[Chamberlain is not feeling well and doesn't want to ride the horse]
Sergeant 'Buster' Kilrain: Colonel, darlin', could you do us all a favor and get on the damn horse?
[Longstreet is briefing the commanders before the final charge]
Brig. Gen. J. Johnston Pettigrew: Johnston Pettigrew, University of North Carolina.
Lt. Gen. James Longstreet: Yes, General; your fame as a scholar precedes you. They still speak of your grades at North Carolina with reverence and awe. I understand you've written a book.
Brig. Gen. J. Johnston Pettigrew: A minor work; if the General would care to read it...
Lt. Gen. James Longstreet: Yes, General, I would like that very much.
Brig. Gen. J. Johnston Pettigrew: Captain, fetch a copy of my book from the wagon.
Lt. Gen. James Longstreet: Excuse me, General, but I don't think I will have time to read it today.
[before the final charge]
Brigadier General Lewis A. Armistead: How's the leg, Dick?
Brig. Gen. Richard B. Garnett: Oh, it's alright. Can't walk. I'm going to have to ride.
Brigadier General Lewis A. Armistead: Dick, you can't do that! You'll be the perfect target.
Brig. Gen. Richard B. Garnett: When we go up that hill and we break that line; there'll be a clear path to Washington and maybe today, this day, will be the last day. I've got to ride up there. Well, Lo; I'll see you at the top.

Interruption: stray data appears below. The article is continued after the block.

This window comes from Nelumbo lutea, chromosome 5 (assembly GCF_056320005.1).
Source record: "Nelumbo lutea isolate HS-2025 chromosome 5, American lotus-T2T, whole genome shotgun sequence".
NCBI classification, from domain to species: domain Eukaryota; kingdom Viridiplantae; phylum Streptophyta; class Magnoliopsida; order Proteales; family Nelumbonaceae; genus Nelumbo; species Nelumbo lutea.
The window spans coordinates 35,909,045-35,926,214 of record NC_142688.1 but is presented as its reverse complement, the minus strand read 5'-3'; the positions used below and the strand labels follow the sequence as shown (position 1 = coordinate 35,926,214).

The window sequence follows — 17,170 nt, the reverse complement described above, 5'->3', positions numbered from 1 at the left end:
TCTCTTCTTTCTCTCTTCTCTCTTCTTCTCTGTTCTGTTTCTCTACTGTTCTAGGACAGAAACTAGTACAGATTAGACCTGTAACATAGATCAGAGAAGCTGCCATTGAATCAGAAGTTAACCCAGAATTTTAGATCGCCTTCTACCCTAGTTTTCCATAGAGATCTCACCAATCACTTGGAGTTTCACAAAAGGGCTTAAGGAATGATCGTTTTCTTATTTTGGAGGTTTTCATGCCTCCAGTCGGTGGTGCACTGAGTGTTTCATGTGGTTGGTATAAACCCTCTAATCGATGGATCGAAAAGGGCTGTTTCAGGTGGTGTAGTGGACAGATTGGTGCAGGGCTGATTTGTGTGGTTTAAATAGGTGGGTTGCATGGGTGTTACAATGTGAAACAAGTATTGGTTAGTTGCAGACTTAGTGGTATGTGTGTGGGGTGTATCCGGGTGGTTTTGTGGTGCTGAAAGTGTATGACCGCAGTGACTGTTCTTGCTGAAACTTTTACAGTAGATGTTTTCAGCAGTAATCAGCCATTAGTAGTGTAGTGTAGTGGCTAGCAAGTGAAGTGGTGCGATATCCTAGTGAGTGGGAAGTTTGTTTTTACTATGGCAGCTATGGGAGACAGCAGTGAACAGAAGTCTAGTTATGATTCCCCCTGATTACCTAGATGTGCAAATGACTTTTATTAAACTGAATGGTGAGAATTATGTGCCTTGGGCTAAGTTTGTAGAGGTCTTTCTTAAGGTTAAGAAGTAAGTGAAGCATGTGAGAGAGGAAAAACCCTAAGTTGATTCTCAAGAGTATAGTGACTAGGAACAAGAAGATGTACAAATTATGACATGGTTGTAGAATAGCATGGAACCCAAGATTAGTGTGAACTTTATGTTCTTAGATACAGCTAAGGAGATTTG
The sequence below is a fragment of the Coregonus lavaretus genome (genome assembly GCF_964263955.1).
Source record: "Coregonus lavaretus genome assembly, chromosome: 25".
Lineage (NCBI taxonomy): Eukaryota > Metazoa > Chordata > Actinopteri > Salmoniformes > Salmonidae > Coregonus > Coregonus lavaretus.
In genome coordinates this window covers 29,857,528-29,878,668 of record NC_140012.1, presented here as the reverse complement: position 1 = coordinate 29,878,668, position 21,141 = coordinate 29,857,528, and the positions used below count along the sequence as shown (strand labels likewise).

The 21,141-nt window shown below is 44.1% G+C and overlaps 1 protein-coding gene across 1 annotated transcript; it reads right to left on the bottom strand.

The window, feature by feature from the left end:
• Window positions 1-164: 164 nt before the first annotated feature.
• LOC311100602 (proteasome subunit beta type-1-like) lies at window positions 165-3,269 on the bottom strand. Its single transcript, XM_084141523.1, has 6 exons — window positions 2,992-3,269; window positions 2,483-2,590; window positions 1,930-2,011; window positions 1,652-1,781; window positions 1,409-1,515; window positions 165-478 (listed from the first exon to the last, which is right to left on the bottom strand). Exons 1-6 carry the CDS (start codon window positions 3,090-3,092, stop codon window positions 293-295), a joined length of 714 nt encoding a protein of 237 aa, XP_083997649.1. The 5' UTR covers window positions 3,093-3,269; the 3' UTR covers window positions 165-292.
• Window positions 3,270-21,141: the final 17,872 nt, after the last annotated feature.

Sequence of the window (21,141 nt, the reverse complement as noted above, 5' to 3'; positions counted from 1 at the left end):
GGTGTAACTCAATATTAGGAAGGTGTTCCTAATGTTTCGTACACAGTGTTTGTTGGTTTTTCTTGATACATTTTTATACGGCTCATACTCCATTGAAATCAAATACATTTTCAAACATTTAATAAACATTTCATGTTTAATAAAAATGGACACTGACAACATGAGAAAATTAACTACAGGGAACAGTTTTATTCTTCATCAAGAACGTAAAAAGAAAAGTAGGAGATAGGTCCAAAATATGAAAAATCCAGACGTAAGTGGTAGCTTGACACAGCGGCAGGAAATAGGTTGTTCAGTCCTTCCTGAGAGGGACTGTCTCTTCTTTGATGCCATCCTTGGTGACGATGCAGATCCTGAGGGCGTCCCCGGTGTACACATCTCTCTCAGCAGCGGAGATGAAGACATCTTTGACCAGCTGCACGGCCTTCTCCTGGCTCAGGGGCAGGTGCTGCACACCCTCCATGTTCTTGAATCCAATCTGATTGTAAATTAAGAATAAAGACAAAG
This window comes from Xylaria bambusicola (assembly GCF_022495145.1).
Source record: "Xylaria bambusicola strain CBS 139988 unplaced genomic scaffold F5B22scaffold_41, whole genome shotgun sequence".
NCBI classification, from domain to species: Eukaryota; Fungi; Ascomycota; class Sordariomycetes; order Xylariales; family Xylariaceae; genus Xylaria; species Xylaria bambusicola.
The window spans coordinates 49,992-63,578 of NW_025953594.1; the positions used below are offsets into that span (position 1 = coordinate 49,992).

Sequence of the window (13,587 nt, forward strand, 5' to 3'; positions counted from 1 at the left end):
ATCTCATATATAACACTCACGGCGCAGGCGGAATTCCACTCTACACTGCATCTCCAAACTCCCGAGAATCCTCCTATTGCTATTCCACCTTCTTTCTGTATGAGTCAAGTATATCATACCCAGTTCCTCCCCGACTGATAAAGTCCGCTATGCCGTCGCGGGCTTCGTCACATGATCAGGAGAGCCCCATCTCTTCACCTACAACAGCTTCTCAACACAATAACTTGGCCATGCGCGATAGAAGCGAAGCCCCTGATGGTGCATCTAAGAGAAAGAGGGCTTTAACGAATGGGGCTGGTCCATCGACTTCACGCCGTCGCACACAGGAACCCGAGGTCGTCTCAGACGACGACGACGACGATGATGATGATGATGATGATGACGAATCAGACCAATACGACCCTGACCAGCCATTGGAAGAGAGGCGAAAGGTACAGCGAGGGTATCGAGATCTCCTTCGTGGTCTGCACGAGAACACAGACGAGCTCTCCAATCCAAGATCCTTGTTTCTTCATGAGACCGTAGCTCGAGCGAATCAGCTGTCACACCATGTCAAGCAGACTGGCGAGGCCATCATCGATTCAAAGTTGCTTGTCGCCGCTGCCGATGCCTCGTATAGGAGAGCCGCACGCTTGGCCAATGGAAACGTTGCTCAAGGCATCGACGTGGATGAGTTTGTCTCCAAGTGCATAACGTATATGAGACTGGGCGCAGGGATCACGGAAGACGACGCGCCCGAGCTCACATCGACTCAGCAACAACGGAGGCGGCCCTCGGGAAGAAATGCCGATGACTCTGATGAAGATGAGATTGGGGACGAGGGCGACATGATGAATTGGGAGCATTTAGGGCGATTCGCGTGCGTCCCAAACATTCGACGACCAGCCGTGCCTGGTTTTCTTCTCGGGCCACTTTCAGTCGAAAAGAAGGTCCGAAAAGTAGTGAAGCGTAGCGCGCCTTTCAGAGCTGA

Col. Arthur Freemantle: You call yourselves Americans, but you're really just transplanted Englishmen. Look at your names: Lee, Hood, Longstreet, Jackson, Stuart...
Lieutenant General James Longstreet: My people were Dutch...
Col. Arthur Freemantle: And the same for your adversaries: Meade, Hooker, Hancock, and - shall I say - Lincoln! The same God, same language, same culture and history, same songs, stories, legends, myths - different dreams. Different dreams. So very sad.
Lieutenant General James Longstreet: [Lee and Longstreet are discussing Harrison's report on the Union army on the night of 30 June] He says the lead element is here with the Third Corps...
[he points on the map]
Lieutenant General James Longstreet: ... the Sixth right behind...
[he points to a different spot]
Lieutenant General James Longstreet: ... supported by a column of Federal cavalry. Seven corps altogether. The First and Eleventh are above Taneytown, and there's more cavalry two hours east. There may be as many as 100,000 altogether.
General Robert E. Lee: Do you believe the man, this Mr. Harrison?
Lieutenant General James Longstreet: No choice. Oh, you remember him, sir; the actor from Mississippi?